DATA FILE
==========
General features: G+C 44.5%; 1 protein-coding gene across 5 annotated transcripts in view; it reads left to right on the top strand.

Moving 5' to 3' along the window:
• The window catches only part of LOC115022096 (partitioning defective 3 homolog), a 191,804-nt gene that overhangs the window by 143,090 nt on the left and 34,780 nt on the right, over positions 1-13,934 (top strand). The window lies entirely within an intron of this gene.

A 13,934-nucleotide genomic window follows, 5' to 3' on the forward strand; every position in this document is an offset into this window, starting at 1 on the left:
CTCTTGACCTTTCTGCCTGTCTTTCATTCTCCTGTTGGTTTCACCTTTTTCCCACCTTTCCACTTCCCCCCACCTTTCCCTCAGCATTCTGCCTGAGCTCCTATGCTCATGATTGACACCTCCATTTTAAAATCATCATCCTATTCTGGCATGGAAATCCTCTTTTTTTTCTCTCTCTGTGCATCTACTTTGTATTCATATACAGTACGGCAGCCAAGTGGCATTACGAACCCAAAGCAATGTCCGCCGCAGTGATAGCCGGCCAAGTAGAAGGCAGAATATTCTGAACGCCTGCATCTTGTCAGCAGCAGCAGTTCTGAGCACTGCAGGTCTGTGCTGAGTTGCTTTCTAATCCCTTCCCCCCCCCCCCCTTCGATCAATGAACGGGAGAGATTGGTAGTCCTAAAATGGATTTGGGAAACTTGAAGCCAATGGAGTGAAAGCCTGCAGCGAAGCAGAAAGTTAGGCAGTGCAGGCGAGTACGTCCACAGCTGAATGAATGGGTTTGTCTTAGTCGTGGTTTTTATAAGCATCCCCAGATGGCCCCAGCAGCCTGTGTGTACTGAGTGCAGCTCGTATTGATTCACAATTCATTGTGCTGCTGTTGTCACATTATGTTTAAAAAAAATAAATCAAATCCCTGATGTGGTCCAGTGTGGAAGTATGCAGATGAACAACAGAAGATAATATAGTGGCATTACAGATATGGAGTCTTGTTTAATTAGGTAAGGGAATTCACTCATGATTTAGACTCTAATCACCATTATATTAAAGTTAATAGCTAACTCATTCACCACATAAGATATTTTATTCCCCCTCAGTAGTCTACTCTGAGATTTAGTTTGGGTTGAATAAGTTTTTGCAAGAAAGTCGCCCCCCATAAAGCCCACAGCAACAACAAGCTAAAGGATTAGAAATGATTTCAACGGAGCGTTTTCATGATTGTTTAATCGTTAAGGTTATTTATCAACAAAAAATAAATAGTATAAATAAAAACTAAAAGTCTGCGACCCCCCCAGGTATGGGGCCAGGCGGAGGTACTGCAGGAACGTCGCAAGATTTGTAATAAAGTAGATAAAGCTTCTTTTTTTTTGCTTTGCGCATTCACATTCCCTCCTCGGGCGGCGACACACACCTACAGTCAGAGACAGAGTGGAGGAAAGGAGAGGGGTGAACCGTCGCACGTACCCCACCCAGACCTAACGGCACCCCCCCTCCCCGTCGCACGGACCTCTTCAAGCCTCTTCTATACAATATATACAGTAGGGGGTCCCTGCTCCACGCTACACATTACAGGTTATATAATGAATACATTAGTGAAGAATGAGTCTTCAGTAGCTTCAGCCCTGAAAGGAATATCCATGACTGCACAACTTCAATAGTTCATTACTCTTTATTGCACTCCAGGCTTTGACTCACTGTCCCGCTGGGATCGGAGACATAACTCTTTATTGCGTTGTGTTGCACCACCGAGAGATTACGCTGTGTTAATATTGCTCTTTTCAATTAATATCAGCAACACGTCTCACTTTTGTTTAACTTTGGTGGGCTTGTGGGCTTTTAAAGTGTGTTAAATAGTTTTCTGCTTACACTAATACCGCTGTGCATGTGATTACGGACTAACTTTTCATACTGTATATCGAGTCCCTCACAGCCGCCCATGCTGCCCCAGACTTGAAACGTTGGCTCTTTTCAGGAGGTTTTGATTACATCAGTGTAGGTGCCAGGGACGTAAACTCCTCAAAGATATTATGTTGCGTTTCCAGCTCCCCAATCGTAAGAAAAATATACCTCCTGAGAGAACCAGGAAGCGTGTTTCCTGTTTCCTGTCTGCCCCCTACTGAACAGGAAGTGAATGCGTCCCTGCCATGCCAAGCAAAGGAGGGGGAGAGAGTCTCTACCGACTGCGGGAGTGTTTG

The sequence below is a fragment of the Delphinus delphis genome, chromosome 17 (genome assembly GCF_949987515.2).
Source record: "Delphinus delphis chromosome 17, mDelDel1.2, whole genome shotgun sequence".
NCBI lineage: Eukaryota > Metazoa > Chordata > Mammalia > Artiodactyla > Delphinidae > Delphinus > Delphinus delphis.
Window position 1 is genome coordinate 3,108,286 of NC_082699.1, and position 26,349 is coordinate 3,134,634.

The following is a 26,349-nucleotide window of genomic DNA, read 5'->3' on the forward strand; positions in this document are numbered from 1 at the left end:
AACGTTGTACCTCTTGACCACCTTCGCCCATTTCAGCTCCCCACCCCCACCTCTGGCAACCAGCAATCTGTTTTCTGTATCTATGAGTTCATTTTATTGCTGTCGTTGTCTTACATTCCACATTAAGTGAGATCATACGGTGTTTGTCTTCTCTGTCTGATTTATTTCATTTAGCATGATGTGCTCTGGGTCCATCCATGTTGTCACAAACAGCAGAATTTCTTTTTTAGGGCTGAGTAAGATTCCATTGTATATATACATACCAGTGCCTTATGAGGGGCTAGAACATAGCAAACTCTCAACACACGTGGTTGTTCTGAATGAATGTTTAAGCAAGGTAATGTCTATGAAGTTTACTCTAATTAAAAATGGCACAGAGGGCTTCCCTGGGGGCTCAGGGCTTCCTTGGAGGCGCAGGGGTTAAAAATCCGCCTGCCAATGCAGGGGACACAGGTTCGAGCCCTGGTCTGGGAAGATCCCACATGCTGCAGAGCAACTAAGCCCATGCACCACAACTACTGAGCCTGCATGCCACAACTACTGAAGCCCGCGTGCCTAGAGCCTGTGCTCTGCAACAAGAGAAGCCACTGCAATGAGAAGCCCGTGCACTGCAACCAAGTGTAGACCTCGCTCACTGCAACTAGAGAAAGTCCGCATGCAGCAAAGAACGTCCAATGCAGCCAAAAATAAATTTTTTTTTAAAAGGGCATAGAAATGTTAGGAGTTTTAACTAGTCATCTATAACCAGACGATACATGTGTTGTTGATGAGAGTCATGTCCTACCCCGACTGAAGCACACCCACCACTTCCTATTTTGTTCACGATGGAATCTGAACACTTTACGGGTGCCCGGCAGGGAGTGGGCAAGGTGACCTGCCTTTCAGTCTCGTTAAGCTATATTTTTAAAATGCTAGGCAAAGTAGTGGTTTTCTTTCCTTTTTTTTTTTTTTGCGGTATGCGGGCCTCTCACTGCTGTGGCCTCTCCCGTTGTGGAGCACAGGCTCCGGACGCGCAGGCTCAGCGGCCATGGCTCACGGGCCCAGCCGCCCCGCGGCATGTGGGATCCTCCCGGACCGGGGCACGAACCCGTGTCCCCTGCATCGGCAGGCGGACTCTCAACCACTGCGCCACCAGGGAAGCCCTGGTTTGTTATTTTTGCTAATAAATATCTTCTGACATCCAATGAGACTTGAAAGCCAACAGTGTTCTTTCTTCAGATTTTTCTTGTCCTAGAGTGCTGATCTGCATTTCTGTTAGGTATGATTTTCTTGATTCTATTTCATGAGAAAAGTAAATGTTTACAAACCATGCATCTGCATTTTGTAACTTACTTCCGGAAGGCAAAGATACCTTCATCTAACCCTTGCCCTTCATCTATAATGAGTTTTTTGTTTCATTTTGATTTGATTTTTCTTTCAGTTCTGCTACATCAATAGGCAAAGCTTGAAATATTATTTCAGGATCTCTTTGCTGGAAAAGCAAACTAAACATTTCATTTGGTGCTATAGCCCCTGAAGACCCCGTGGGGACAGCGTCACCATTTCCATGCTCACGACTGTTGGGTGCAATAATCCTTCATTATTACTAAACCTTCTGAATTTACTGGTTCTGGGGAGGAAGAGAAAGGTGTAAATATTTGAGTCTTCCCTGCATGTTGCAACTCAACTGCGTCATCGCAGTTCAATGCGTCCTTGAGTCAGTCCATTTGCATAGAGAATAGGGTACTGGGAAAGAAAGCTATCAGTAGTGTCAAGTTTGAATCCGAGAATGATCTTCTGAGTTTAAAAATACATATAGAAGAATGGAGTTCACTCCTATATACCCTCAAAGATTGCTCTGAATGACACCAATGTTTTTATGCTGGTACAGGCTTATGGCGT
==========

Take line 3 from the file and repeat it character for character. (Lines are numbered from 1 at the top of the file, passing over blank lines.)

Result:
• The window catches only part of LOC115022096 (partitioning defective 3 homolog), a 191,804-nt gene that overhangs the window by 143,090 nt on the left and 34,780 nt on the right, over positions 1-13,934 (top strand). The window lies entirely within an intron of this gene.